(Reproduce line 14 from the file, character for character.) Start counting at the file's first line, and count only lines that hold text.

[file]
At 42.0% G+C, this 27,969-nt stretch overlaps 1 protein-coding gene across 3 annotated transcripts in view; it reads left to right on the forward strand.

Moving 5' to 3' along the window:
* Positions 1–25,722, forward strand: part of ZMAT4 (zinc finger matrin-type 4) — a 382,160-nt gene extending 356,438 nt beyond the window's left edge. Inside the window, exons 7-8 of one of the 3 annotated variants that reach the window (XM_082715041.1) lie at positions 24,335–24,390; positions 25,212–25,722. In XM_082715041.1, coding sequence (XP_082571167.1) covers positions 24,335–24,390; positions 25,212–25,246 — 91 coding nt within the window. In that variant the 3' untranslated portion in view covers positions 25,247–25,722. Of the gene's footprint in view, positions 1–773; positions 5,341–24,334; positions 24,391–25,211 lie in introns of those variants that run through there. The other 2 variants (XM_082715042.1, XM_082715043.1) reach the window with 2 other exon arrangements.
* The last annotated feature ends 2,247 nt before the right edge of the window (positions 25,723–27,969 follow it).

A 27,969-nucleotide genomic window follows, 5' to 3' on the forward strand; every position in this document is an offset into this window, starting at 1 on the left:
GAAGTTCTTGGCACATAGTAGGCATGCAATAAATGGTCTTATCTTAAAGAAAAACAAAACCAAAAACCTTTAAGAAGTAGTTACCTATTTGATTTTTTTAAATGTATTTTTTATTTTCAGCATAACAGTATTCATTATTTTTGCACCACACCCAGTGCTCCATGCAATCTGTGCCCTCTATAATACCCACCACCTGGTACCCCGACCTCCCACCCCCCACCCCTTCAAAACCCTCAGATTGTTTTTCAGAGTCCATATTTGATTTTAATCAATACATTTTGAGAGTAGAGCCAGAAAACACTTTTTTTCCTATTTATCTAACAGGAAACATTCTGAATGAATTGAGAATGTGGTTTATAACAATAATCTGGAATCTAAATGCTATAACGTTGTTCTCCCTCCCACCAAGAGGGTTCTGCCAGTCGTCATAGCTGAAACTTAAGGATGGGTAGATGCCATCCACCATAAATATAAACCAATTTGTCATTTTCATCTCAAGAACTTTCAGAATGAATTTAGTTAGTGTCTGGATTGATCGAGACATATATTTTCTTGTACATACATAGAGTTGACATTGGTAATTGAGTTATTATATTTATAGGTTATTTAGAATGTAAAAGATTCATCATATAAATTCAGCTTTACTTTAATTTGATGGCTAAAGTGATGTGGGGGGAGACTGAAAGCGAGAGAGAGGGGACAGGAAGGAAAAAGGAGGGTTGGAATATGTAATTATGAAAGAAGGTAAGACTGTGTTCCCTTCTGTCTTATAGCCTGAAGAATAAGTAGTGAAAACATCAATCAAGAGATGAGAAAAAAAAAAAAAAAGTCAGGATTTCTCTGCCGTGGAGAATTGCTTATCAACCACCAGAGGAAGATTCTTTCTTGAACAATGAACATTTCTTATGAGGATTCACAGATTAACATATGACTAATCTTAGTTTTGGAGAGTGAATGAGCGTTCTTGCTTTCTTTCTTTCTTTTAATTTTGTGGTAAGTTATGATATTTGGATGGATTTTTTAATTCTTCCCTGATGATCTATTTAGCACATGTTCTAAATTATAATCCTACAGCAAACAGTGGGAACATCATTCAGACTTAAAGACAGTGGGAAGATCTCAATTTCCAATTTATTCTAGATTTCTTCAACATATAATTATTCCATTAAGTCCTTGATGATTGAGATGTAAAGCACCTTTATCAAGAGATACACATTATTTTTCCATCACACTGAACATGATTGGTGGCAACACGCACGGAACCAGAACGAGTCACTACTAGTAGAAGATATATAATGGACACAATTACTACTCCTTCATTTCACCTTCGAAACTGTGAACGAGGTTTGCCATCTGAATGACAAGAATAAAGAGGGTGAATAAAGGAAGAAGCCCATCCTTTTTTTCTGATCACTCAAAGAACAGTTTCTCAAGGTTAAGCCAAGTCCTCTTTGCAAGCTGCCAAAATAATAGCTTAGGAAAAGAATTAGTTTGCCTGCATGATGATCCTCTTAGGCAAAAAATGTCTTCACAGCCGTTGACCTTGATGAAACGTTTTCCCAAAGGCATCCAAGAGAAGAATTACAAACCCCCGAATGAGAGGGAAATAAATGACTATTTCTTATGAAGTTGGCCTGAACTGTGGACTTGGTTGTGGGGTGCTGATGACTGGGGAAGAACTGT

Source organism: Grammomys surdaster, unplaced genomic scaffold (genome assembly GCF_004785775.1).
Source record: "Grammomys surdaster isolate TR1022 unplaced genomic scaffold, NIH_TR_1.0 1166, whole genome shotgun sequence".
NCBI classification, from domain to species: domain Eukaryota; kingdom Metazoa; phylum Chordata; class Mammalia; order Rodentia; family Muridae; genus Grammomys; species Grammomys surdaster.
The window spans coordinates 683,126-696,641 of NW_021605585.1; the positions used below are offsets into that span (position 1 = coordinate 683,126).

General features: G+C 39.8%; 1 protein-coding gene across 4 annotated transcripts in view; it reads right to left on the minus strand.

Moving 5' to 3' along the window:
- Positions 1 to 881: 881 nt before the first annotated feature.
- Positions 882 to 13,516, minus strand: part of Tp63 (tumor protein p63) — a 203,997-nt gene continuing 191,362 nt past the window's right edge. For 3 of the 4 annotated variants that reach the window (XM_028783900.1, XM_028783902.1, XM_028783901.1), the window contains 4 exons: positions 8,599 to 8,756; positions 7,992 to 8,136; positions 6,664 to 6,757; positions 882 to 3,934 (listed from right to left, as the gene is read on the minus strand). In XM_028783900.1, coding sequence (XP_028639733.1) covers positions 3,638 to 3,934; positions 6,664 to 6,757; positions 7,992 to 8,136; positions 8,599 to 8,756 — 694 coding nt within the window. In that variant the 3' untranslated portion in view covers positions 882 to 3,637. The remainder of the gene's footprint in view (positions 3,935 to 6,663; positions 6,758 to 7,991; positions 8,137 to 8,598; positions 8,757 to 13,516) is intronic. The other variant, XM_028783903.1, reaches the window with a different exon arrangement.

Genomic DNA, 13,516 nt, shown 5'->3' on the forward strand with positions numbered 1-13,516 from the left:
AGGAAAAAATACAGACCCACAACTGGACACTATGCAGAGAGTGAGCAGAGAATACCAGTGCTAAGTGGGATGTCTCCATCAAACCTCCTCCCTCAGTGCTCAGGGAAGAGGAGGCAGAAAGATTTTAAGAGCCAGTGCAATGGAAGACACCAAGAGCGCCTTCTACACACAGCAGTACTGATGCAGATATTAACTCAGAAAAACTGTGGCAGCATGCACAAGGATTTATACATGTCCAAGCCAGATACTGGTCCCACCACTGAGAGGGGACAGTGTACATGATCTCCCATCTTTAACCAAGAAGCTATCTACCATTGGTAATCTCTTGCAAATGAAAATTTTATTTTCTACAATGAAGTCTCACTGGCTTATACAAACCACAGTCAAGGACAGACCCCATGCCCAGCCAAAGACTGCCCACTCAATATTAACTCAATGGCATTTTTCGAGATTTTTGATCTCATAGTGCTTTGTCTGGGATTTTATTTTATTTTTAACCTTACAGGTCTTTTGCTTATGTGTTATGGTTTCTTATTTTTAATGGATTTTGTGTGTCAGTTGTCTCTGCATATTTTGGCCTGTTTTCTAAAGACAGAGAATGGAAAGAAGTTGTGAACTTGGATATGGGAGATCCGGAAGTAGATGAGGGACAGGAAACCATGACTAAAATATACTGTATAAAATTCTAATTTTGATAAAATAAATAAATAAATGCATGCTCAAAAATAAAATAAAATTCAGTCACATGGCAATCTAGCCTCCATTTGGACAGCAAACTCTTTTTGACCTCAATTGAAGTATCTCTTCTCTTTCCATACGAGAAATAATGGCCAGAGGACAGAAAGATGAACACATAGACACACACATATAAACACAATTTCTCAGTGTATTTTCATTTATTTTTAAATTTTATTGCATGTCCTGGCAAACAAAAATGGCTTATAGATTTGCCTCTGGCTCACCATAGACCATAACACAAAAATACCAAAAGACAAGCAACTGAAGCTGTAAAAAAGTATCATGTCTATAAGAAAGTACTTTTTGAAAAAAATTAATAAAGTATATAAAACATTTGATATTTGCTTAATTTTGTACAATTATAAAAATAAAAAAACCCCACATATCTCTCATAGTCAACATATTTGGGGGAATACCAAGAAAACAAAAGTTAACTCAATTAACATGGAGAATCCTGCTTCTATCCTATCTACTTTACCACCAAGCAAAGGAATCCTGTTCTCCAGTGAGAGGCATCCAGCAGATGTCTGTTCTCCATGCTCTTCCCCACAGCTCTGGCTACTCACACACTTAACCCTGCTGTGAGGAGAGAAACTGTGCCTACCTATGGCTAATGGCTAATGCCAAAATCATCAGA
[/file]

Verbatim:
- Positions 882 to 13,516, minus strand: part of Tp63 (tumor protein p63) — a 203,997-nt gene continuing 191,362 nt past the window's right edge. For 3 of the 4 annotated variants that reach the window (XM_028783900.1, XM_028783902.1, XM_028783901.1), the window contains 4 exons: positions 8,599 to 8,756; positions 7,992 to 8,136; positions 6,664 to 6,757; positions 882 to 3,934 (listed from right to left, as the gene is read on the minus strand). In XM_028783900.1, coding sequence (XP_028639733.1) covers positions 3,638 to 3,934; positions 6,664 to 6,757; positions 7,992 to 8,136; positions 8,599 to 8,756 — 694 coding nt within the window. In that variant the 3' untranslated portion in view covers positions 882 to 3,637. The remainder of the gene's footprint in view (positions 3,935 to 6,663; positions 6,758 to 7,991; positions 8,137 to 8,598; positions 8,757 to 13,516) is intronic. The other variant, XM_028783903.1, reaches the window with a different exon arrangement.